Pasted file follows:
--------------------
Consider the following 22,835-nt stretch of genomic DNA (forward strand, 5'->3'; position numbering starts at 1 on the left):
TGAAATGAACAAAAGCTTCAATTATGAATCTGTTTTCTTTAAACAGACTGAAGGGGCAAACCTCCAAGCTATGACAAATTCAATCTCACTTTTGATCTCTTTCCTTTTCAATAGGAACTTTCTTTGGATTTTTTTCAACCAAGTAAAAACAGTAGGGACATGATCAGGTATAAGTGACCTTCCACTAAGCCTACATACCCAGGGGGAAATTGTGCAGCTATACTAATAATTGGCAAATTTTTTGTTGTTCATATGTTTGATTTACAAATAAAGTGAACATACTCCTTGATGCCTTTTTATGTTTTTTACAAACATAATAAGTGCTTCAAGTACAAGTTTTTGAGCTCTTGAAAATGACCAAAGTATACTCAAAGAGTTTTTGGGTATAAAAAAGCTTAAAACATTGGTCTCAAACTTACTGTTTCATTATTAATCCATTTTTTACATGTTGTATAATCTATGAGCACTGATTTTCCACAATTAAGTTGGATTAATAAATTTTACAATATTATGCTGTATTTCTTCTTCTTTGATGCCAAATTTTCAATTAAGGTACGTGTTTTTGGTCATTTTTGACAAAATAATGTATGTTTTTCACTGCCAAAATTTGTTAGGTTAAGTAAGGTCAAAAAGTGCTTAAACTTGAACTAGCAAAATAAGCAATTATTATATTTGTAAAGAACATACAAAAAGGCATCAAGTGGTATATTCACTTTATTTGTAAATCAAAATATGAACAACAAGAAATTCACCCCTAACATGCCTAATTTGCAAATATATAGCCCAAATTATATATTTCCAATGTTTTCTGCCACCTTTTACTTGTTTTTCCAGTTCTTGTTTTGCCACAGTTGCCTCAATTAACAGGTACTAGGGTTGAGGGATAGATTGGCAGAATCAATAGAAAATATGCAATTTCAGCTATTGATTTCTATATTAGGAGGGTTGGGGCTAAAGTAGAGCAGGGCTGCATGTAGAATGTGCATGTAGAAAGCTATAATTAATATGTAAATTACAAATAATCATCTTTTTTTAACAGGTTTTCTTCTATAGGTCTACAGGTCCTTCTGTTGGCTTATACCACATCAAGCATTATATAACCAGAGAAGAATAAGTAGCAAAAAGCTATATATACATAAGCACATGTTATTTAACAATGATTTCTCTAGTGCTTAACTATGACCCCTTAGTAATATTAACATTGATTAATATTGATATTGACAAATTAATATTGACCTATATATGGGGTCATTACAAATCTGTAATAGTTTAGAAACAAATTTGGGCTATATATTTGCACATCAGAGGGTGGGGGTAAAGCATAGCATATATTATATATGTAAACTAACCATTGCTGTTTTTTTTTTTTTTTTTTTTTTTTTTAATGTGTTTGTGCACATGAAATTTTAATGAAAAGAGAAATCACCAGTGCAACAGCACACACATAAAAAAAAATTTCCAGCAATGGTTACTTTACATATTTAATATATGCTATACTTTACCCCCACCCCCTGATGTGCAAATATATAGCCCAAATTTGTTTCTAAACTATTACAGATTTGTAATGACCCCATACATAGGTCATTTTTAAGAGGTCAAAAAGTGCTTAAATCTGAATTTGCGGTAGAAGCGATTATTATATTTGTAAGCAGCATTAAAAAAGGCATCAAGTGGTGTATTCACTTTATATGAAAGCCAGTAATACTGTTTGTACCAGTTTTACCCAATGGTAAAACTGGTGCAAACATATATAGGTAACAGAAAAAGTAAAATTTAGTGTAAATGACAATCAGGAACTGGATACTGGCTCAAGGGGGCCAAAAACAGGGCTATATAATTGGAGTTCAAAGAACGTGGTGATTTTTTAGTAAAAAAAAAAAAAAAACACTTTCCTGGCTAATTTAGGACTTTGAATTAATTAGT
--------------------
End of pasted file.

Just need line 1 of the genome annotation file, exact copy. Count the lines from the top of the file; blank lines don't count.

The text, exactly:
Consider the following 22,835-nt stretch of genomic DNA (forward strand, 5'->3'; position numbering starts at 1 on the left):